Feb. 27 has become a dark day for both Ukraine and Russia. A year ago on that day, heavily armed men seized the Crimean parliament, and Russian soldiers fanned out across the peninsula, making its annexation a fait accompli within hours. This year, liberal Russian opposition leader Boris Nemtsov, a fierce critic of the Kremlin’s policy toward Ukraine, was gunned down in cold blood in central Moscow.
Just a day earlier, Russian President Vladimir Putin had signed a decree designating Feb. 27 “Special Forces Day.” The Russian government’s official newspaper explained the choice of date obliquely: “Remember what happened where a year ago, and how it all ended.” Putin, at the time, denied Russian involvement in Crimea, just as today he denies Russian involvement in eastern Ukraine.
Disagreement over Russia’s role in Ukraine — and Ukraine’s role in Russia — has become the most bitter issue dividing Russians today. The vast majority backs Putin’s course: 84 percent of Russians approve of Crimea’s annexation and 62 percent believe eastern Ukraine should become independent or join Russia, according to a poll taken by the independent Levada Center in January. The omnipresent state TV channels have branded the minority supporting Ukraine’s territorial integrity as a traitorous “fifth column.”
Nemtsov, who ran a cottage industry publishing reports on the corruption gnawing away at Russia, was reportedly about to release an investigation into Russian military involvement in eastern Ukraine. He was also one of the organizers of an “anti-crisis” protest march, planned for March 1, demanding fair elections and “the immediate end to the war and any aggressive actions toward Ukraine.” After Nemtsov’s murder, the demonstration was hastily reformatted into a memorial procession attended by tens of thousands of people. Isolated yellow and blue Ukrainian flags could be seen in the sea of red, blue, and white Russian tricolors that filled downtown Moscow on Sunday afternoon.
For two nations as intertwined as Russia and Ukraine, the Ukrainian flag has become a political symbol. As strenuously as the Kremlin propaganda machine raises the hobgoblin of Ukrainian nationalism, the conflict between Ukraine and Russia isn’t about ethnicity or language — it’s about the kind of country that people want to live in. Most Ukrainians want to build a Western-style democracy; most Russians are convinced that trying to do the same in their own country would be calamitous, impossible, or both.
As much as Ukrainians may want to step out of Moscow’s shadow, their fate is inextricably tied to Russia’s because Putin is gambling his own political future on their country. Ukraine is so crucial to the Kremlin because of its strategic geographic location. A pliant, easily bribed government in Kiev was the preferred way of controlling Ukraine’s natural-gas pipelines to Europe and keeping the country out of the North Atlantic Treaty Organization.
In Putin’s reverse domino theory, Ukraine had to remain weak, dysfunctional, and divided to be an effective buffer zone. When the Kremlin’s client, then-President Viktor Yanukovych, fled the Maidan protesters in Kiev a year ago, Putin interpreted the change in power as an impermissible encroachment by the West that had be stopped by whatever means possible. While the seizure of Crimea was based on the geopolitical calculation of securing Russia’s Black Sea Fleet base once and for all, Putin cloaked the move in quasi-religious mythology, describing the peninsula as a holy land for Russian Orthodox believers. His use of nationalistic rhetoric fueled separatist sentiment in eastern Ukraine and raised the stature of long-marginalized chauvinists within Russia.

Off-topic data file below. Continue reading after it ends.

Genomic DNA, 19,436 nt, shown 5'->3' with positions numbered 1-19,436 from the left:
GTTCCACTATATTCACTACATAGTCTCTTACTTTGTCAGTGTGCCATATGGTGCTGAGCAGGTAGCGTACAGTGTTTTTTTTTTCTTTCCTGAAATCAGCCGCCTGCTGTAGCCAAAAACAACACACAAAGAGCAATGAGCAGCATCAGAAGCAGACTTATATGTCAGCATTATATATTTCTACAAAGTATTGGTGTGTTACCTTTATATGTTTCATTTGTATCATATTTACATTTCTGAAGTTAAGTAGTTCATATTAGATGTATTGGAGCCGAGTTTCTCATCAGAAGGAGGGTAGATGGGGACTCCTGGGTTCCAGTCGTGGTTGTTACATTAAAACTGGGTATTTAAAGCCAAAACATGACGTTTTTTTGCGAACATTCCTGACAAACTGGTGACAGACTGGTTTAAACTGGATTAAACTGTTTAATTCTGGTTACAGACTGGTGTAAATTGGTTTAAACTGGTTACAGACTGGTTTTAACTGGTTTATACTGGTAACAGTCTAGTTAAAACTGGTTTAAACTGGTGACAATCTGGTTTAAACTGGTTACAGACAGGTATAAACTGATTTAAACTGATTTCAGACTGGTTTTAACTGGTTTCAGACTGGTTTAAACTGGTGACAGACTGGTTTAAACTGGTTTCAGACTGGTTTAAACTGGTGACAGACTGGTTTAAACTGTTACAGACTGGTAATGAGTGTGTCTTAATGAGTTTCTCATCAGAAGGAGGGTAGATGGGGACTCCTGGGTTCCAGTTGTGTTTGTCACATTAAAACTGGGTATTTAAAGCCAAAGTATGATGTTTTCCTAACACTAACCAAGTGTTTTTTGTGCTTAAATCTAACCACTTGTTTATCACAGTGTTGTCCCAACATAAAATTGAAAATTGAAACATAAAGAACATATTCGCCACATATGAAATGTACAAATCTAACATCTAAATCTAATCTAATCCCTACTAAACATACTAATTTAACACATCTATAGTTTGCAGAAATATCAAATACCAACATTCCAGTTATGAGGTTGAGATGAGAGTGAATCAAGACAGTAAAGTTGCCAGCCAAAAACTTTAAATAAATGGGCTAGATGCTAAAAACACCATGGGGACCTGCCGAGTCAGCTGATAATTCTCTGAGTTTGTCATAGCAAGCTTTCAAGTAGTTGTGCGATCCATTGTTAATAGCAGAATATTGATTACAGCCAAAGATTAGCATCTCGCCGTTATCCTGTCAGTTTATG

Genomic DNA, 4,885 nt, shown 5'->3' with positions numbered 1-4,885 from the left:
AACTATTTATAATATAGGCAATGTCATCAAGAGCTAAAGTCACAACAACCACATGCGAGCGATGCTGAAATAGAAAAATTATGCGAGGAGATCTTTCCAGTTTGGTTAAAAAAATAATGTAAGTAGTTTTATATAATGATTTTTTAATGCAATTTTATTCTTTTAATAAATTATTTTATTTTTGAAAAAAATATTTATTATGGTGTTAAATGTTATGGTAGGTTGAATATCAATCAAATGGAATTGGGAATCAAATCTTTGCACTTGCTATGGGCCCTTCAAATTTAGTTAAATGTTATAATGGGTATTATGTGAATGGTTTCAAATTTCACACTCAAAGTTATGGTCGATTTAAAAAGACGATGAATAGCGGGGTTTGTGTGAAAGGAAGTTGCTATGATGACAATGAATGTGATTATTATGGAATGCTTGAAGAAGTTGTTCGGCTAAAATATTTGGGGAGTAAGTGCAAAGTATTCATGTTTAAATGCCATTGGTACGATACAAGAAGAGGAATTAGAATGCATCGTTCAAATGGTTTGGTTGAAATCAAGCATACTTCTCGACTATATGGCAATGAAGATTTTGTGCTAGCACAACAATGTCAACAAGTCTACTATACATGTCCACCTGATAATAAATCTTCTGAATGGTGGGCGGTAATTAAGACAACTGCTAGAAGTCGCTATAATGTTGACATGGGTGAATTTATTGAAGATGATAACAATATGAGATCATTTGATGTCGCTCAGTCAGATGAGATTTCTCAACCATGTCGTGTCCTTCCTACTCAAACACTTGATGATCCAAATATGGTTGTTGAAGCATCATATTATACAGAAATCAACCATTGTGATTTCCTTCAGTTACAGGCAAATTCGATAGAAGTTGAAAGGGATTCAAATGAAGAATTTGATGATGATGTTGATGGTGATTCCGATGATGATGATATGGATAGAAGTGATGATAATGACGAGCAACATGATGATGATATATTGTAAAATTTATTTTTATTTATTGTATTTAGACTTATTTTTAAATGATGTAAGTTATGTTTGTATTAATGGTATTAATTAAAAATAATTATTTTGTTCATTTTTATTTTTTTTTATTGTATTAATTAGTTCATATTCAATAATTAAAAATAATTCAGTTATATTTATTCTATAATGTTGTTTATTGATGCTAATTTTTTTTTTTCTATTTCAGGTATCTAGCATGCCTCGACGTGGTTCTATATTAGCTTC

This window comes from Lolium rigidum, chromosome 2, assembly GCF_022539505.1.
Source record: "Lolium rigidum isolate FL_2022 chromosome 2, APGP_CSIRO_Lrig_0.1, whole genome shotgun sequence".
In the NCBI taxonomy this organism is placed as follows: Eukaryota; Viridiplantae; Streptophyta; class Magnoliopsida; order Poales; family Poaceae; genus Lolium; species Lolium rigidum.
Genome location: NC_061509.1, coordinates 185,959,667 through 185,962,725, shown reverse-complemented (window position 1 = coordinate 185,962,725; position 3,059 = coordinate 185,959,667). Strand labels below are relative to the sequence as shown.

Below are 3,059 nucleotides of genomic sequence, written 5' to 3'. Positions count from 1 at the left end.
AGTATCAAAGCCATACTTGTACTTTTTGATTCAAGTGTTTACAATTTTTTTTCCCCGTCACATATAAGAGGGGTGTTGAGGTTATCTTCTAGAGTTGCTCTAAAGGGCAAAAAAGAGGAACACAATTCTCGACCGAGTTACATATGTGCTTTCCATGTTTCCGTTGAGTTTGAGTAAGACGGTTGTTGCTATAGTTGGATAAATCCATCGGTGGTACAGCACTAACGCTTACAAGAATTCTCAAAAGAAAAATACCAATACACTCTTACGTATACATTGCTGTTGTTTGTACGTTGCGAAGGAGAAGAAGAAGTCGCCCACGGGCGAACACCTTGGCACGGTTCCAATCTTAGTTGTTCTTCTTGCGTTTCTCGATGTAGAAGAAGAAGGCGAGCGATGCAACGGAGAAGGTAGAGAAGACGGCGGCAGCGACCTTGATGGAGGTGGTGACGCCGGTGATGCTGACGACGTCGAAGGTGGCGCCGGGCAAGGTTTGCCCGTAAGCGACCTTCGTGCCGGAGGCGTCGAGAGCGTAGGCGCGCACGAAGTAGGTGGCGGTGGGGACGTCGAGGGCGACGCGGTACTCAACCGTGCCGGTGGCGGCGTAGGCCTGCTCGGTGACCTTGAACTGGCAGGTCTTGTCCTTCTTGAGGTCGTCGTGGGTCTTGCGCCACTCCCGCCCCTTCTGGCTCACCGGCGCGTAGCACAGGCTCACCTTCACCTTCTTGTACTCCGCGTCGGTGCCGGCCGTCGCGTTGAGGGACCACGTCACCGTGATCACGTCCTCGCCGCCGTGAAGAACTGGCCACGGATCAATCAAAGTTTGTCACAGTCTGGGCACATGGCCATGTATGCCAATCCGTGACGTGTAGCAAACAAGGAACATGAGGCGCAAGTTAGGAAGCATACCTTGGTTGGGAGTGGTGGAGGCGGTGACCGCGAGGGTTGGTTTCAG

For Putin, the conflict with Ukraine is worth all the risks involved — including damaged relations with the West — as he sees himself in a battle for his regime’s survival. Russian involvement in Ukraine is just a pretext for Western economic sanctions, he said in a nationally televised speech in December.
What happens in Ukraine is also of vital importance to Russian liberals. Like Russians, Ukrainians have struggled with corruption and bad governance, income disparities and a bought judiciary. But in contrast to Russia, political power in Ukraine has been much more fragmented because of regional rivalries and competing oligarchs, creating an opening for ordinary citizens to get involved. Through their civic engagement and willingness to protest, Ukrainians have been a source of inspiration — and envy — to opposition activists in Russia.
The first significant show of people power in Ukraine was the Orange Revolution 10 years ago, when Yanukovych, openly endorsed by Putin, won flawed presidential elections, sparking a non-violent, popular uprising. Pro-Western politician Viktor Yushchenko prevailed in a repeat vote. Russian liberals cheered his victory — and Nemtsov, a reform politician under former Russian President Boris Yeltsin, joined Yushchenko’s team as an adviser.
Putin, on the other hand, became determined not to allow a repeat of the Kiev protests in Russia and began a systematic crackdown on civil liberties. When street protests broke out in 2011 after he had announced his intention to run for a third presidential term, Putin blamed the U.S. State Department for fomenting unrest.
According to the Kremlin, the Maidan protest a year ago was a Western-engineered putsch — and a practice run for the Kremlin. The gloves came off for good.
It’s not a coincidence that a pro-government rally in Moscow on February 22 was called “anti-Maidan.” Demonstrators held up banners that said “Yankee, get out and take Maidan with you!” and “Strong Russia or Maidan?” Some held up a sign with Nemtsov’s picture under the words “Maidan organizer.” A week later, he was dead.
At Sunday’s memorial march, a woman held up a different sign. It read: “The war killed Nemtsov.” She was right.